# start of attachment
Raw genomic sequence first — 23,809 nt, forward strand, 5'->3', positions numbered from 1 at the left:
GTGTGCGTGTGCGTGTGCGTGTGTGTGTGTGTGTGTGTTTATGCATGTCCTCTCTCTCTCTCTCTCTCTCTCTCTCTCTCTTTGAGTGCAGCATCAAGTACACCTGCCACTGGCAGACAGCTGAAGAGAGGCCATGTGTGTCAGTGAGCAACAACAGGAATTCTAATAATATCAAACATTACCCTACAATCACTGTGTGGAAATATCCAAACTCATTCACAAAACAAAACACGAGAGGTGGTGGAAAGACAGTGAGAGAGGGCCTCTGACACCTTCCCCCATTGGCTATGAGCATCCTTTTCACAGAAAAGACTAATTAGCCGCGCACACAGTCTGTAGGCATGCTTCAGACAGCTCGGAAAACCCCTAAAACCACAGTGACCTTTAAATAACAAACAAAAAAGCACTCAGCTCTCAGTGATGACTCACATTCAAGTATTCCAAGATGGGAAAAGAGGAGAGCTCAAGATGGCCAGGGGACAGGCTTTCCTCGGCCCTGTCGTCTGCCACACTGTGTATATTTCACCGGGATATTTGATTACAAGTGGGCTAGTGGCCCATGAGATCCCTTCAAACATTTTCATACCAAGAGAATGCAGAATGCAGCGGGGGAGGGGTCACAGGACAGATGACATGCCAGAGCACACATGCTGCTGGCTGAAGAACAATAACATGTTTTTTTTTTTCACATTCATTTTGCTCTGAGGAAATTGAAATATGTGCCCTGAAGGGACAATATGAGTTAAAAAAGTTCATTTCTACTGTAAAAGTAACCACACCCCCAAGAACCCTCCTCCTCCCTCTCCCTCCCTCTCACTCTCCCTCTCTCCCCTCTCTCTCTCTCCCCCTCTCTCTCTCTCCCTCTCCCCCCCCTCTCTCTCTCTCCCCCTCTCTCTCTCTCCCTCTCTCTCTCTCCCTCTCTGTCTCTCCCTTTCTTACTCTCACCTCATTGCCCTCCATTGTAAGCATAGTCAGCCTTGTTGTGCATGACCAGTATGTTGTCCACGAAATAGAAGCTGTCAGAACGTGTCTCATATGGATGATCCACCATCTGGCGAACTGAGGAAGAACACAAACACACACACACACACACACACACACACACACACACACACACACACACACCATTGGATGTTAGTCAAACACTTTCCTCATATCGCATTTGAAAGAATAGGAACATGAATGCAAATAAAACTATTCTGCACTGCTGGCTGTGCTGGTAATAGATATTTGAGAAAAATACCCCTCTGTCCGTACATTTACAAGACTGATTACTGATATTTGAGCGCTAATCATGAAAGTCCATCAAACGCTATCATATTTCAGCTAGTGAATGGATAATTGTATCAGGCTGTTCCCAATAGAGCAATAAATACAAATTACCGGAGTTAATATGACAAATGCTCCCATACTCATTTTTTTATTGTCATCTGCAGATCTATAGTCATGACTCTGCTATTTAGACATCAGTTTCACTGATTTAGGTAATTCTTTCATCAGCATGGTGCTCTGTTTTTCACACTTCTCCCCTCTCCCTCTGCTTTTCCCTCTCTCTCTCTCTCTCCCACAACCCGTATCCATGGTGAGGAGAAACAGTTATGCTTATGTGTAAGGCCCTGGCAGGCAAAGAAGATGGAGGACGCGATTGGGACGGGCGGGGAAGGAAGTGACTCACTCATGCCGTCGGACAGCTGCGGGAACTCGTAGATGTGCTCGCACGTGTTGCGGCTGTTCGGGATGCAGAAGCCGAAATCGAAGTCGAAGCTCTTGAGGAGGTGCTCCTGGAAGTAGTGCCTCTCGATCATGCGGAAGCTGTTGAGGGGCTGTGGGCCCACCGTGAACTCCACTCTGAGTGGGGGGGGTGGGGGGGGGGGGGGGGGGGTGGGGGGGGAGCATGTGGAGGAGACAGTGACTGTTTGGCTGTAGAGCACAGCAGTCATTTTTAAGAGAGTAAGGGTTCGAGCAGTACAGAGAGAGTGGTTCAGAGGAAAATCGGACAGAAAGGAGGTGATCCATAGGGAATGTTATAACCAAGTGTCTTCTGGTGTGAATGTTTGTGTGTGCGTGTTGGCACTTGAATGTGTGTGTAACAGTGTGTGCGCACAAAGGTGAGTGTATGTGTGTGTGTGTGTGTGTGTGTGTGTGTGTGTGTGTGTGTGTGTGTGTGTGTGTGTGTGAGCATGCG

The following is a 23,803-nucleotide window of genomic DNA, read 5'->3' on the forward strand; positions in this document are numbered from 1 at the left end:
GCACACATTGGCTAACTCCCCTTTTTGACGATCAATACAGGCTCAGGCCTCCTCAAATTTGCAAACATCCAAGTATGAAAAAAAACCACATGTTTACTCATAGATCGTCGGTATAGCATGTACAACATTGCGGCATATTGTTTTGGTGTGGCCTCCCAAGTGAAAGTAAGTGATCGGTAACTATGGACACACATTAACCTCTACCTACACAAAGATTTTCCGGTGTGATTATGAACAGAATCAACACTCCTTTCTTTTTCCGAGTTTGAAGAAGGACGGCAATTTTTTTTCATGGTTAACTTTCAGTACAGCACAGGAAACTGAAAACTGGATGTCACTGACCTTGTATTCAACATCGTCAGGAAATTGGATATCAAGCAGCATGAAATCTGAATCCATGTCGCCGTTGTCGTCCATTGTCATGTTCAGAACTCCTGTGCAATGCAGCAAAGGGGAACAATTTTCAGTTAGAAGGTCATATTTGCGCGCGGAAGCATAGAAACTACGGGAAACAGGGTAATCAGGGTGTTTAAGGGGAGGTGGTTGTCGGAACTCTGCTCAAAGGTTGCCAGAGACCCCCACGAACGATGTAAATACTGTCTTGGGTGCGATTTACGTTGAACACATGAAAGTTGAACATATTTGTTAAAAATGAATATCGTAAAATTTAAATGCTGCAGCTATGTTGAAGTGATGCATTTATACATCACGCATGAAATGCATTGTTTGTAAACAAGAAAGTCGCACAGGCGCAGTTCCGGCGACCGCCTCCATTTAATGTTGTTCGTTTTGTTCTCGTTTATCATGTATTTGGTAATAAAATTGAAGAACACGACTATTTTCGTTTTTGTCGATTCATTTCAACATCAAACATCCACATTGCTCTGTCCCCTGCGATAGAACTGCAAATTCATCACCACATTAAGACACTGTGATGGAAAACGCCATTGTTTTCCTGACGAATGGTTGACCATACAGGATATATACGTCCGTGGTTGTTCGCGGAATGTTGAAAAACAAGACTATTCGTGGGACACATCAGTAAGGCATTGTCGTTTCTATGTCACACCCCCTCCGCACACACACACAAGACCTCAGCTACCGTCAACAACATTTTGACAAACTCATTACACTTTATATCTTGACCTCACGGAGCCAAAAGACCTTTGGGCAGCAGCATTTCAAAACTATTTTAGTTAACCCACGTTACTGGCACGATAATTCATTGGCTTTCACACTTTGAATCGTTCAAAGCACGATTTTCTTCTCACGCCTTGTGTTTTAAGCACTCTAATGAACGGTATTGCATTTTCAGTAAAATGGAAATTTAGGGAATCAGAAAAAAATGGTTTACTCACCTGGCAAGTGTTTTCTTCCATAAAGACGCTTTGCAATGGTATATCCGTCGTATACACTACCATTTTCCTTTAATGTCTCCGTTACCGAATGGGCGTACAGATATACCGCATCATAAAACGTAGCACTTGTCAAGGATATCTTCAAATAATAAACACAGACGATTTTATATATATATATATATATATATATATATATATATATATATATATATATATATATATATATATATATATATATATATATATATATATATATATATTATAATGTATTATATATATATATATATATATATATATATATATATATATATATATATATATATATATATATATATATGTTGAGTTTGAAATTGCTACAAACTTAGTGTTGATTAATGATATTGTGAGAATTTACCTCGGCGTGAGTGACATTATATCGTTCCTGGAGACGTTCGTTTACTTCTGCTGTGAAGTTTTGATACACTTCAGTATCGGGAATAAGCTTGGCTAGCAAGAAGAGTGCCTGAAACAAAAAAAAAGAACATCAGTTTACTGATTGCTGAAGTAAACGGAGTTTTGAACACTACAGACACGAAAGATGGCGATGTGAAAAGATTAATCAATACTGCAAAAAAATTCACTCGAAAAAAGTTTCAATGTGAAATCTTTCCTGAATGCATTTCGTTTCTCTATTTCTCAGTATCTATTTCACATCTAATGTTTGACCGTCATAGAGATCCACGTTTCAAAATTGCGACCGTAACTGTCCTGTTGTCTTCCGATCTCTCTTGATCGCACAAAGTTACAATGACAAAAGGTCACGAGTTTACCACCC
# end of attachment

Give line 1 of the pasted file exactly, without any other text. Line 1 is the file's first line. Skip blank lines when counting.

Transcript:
Raw genomic sequence first — 23,809 nt, forward strand, 5'->3', positions numbered from 1 at the left: